Warren Central Stays Aware

Posted 11:31 PM by


null     Last month, Warren Central held their annual fall Pink Week, raising money and awareness for the research and prevention of cancer, a deadly disease that kills more than half a million people every year.

     “Pink Week is what it should be. A salute or celebration to those that have overcome, a remembrance of those no longer with us and a cry for a cure so that others may not suffer,” Walker Career Center teacher Patrick Patterson said.

     Every year, Pink Week brings in thousands of dollars. This year, the athletic department and students raised approximately $8,500 for the Susan G. Komen Foundation, and in the past decade, the department has donated over $37,000 for the cause.

     Last year, some of the money was raised to help a former student with his cancer treatments. After unfortunately losing him to Renal Medullary Carcinoma last year and noticing the effect that it imprinted on the high school community, the athletic department has worked to bring inclusivity to as many types of cancer as possible during Pink Week.

     In the Pink Out football game against rivals Ben Davis, more than 600 students, faculty, alumni and parents filled the stands to watch the Warriors football team win 70-27, while also donating to support the awareness of cancer. At the game, the family of Johnathan ‘Jamar’ Smith, faculty and students released red heart balloons in remembrance of the deceased Warrior.

     “Even though cancer is awful, it brings people together for a common cause,” senior Octavian Gill said. “Cancer kills people. It should be fought back with as much force as possible.”

     Smith was not the only loss that the Warrior Nation has faced. The disease has substantially affected other people like senior Kennedy Bland, too. Her mom and grandma were diagnosed with breast cancer, and her uncle was diagnosed with liver cancer. Currently, her mother is still battling the disease and has been for the past 2 years. For the past three years, her uncle has been doing the same.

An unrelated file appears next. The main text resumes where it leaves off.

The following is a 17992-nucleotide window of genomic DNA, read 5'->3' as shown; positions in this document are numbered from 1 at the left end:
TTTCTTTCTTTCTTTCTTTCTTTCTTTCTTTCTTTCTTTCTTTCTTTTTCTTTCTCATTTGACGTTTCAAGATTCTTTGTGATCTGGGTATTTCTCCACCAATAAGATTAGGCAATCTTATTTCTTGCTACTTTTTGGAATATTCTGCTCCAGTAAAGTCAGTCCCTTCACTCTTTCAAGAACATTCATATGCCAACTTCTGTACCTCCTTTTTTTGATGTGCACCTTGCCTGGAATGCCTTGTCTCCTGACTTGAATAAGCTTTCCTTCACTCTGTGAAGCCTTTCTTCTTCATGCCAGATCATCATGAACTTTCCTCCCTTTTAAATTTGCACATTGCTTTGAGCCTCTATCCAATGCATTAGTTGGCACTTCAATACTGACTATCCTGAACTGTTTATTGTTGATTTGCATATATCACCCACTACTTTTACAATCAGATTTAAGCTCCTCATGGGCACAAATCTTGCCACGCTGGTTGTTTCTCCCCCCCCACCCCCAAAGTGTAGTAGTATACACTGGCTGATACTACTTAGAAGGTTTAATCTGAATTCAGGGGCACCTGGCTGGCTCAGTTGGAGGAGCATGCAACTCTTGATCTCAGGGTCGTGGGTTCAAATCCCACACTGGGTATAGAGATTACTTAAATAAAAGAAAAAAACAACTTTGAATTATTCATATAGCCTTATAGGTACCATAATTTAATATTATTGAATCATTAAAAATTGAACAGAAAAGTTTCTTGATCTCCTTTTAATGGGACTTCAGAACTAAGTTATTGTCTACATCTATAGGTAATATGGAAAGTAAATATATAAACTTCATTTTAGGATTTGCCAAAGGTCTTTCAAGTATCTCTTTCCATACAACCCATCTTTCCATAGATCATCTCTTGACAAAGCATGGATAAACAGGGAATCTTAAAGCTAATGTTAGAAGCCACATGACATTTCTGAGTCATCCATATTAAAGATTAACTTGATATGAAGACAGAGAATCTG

“Cancer has left an everlasting influence on me. From the moment my mother was diagnosed, I learned to never take anyone or life for granted,” Bland said. “The hardest time of my life was when my mother was diagnosed with cancer. I saw it ruining her, which broke my heart.”

     Not only does the disease affect the student body at Warren Central, but it also affects the teachers and faculty at the high school. Some Warrior teachers’ and faculty members’ lives have intertwined with the disease, but many Warren Central students are unaware of the numerous survivors of cancer that the school has on its staff.

     Walker Career Center teacher Patrick Patterson is a survivor of melanoma, a skin cancer. He has been a member of the Warrior Nation since he attended the school in the 70s. With strength he says he gets from his family, Patterson has been battling cancer and has been winning the fight successfully for over 20 years.

     “Strength comes in faith, family and friends that share daily life and laughs, while wiping away the occasional tears because not everyone wins against cancer,” Patterson said. ”We all have suffered loss. Encourage people to conduct their self-exams, have a yearly check-up and let the people around you know that they are valued and loved.”

     There are many ways to prevent cancer or to keep oneself safe from the disease. For Walker Career Center work and learning coordinator Janet Banks, she learned she had a high probability percentage for breast cancer and regularly did check-ups with her doctor to prevent it as much as she could.

     “Statistically, every 1 of 7 women will be diagnosed with breast cancer. So I’m one of the seven, and I feel like it comes with a responsibility,” Banks said. “My responsibility is to be there for other women or men who have been diagnosed with this disease because I know who I felt like when I went through it.”

     Banks was diagnosed with breast cancer 6 years ago. With knowledge of her high prognosis, her doctors were able to locate the cancer quickly in its early stages. Her battle was a year long and since then, she has been cancer-free.

     “Sometimes cancer itself isn’t the worst part of the disease. Sometimes the worst part of the experience is feeling alone, helpless and without hope,” Banks said. “If I can help anybody else through that burden, then I am happy to do so.”

     In the athletic department, assistant athletic director and athletics administrator Susan Downey is also a survivor of melanoma. Although melanoma is not the most common form of skin cancer, it is credited to be the skin cancer with the highest death rate. This cancer in particular has the fastest growing number of cases every year than any other cancer. Approximately one person dies of melanoma every hour.

     “Finding the strength [to battle cancer] was easy for me,” Downey said. “I approached it as matter of fact, just tell me what I need to do to regain my health and I will do it.”

     Downey was first diagnosed with it in March of 2015 and had surgery to remove in in April of that year. Since then, she has been cancer-free and aims to live as best as she can.

     “Life is so much fun if your quality of life is intact, regardless of what you go through, and at the end of it all, you might have the chance to enjoy life to its fullest again. Be there for your loved ones and enjoy those you hold near and dear to you,” Downey said.